Russian antivirus firm Dr. Web reported last Thursday, July 1, it had discovered 10 Android apps that had embedded malware, allowing those apps to steal Facebook logins and passwords. Nine of these were directly available on the Play Store while one had been removed prior to their report but was still available on “software aggregator websites.”
While the Play Store is not generally known for having very strict app filtering processes, especially compared to Apple’s App Store, what’s alarming is that these 10 apps had been downloaded about 5.8 million times. It was only after Dr. Web made the report to Google that the trojan apps were weeded out.
Of the 10 apps, the image editing program “PIP Photo,” by developer Lillians, was downloaded 5 million times. It contained the malware Android.PWS.Facebook.17 and Android.PWS.Facebook.18.
Here are the nine other apps named by Dr. Web:
- Photo-editing software “Processing Photo” by developer chikumburahamilton – 500,000 downloads
- Access manager “App Lock Keep” by Sheralaw Rence – 50,000 downloads
- Access manager “App Lock Manager” by implummet col – 10,000 downloads
- Access manager “Lockit Master” by Enali mchicolo – 5,000 downloads
- Performance optimizer “Rubbish Cleaner” by SNT.rbcl – 100,000 downloads
- Astrology program “Horoscope Daily” by HscopeDaily momo – 100,000 downloads
- Astrology program “Horoscope Pi” by Talleyr Shauna – more than 1,000 downloads
- Fitness program “Inwell Fitness” by Reuben Germaine – 100,000 downloads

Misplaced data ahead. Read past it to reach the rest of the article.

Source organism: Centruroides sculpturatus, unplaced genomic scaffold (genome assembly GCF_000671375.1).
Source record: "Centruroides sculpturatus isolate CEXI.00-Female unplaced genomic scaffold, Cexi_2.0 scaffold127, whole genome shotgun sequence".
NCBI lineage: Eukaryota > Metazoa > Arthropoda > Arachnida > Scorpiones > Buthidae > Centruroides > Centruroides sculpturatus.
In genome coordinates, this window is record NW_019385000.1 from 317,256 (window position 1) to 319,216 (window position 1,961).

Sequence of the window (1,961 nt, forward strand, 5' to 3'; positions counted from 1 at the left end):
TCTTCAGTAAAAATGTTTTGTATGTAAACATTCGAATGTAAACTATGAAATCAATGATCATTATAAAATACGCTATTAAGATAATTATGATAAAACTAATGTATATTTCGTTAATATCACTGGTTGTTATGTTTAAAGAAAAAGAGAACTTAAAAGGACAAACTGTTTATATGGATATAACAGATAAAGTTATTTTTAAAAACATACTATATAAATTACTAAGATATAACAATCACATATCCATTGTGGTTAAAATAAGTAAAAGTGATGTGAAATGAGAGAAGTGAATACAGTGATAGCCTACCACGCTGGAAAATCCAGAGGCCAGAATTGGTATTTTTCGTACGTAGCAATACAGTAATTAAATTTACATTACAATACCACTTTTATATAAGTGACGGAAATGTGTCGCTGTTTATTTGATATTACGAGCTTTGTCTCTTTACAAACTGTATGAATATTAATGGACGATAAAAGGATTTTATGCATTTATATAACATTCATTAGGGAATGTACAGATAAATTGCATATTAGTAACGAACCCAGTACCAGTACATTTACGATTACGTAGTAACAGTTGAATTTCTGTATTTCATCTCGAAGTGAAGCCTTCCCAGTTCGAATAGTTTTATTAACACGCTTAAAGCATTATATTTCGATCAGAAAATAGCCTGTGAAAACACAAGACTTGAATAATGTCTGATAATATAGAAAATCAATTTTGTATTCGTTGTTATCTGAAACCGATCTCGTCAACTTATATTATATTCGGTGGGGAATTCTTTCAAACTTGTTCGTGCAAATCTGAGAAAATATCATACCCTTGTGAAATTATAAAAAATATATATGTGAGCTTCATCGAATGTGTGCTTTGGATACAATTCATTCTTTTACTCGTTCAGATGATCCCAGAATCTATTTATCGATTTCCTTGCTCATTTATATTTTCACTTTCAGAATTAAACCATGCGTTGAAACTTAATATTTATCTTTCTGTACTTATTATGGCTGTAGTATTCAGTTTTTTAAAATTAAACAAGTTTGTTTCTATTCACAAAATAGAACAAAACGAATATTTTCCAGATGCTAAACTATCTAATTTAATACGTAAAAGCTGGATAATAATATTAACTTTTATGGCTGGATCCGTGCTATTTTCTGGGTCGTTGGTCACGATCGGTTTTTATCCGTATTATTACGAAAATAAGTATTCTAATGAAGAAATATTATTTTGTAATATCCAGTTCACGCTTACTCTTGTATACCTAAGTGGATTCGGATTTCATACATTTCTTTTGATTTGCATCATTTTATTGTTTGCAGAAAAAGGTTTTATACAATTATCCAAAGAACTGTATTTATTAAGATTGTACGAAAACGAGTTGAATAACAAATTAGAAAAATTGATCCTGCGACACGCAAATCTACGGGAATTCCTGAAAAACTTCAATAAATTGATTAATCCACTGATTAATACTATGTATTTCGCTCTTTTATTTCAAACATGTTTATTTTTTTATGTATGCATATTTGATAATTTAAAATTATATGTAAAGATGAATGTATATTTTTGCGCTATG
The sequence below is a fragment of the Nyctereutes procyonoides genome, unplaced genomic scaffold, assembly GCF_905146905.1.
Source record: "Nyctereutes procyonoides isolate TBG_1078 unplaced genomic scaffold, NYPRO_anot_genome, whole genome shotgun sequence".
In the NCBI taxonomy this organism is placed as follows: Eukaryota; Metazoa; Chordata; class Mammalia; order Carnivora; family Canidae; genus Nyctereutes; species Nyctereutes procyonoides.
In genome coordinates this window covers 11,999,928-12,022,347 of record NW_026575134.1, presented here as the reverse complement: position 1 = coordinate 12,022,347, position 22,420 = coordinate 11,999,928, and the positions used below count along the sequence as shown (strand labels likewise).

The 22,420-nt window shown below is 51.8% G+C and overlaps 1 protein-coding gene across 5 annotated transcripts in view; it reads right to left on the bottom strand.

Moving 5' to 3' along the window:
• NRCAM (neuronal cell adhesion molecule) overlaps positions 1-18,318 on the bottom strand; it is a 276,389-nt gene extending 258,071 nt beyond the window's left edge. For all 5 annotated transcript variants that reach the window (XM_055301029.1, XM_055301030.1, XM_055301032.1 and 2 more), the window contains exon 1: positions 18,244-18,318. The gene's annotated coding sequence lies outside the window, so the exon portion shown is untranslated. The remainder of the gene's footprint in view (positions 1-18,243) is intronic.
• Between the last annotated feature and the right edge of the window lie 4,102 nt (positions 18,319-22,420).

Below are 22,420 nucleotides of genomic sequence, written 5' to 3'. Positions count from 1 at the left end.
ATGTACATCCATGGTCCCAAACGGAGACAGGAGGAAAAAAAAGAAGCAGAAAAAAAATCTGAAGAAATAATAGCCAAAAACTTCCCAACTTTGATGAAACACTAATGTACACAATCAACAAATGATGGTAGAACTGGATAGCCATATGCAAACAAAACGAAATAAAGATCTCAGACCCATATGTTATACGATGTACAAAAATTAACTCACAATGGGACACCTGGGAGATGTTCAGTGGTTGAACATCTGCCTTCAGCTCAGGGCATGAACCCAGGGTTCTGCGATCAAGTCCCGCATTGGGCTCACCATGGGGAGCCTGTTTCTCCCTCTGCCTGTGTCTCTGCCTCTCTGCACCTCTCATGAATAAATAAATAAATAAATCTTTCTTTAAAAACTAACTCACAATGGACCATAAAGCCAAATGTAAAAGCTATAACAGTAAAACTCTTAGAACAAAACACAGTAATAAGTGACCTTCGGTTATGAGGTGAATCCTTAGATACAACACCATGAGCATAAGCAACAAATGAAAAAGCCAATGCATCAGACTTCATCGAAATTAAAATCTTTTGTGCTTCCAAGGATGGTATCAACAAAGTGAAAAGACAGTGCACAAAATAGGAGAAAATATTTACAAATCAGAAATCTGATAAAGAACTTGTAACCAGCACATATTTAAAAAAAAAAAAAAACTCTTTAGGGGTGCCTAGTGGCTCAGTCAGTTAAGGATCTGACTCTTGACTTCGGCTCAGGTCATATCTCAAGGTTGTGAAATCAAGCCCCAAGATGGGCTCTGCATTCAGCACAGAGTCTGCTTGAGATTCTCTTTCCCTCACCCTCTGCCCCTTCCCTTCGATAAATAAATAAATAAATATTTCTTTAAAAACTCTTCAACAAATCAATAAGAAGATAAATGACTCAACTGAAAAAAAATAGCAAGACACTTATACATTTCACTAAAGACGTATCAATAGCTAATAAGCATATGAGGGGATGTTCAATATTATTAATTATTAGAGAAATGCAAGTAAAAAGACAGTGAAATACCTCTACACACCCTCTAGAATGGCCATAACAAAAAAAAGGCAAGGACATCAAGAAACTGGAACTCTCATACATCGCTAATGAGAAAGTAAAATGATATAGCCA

- EditorPhotoPip – removed from Play Store prior to Dr. Web report
While they may be gone from the Play Store, users should check if they have these apps installed to eliminate the chance of these apps stealing their Facebook credentials.
The apps phished for credentials by prompting users to log into the app using Facebook in order to access all of the apps’ functions and to disable in-app ads. The app then steals the credentials the user puts in.
Dr. Web said that the apps were also fully functional, and indeed contained ads to encourage victims to log in.
Dr. Web also noted that the Facebook log-in form, shown below, to which victims were led were genuine. But the trojan app also loads another layer on the form that hijacks the credentials, which it then transfers to the hacker’s server.
The hackers could also control the app remotely, and possibly launch a fake phishing page to acquire log-ins to other online services aside from Facebook.
Dr. Web noted the apps had the ability to output the data into the log in Chinese, possibly hinting at the app’s origin.
These findings again serve as warnings for users to not easily trust apps even if they’re on the official app store. Check who the developer is, and check what the reviews are saying. That one of the apps was able to reach 5,000,000 downloads means trending apps could also possibly carry malware. – Rappler.com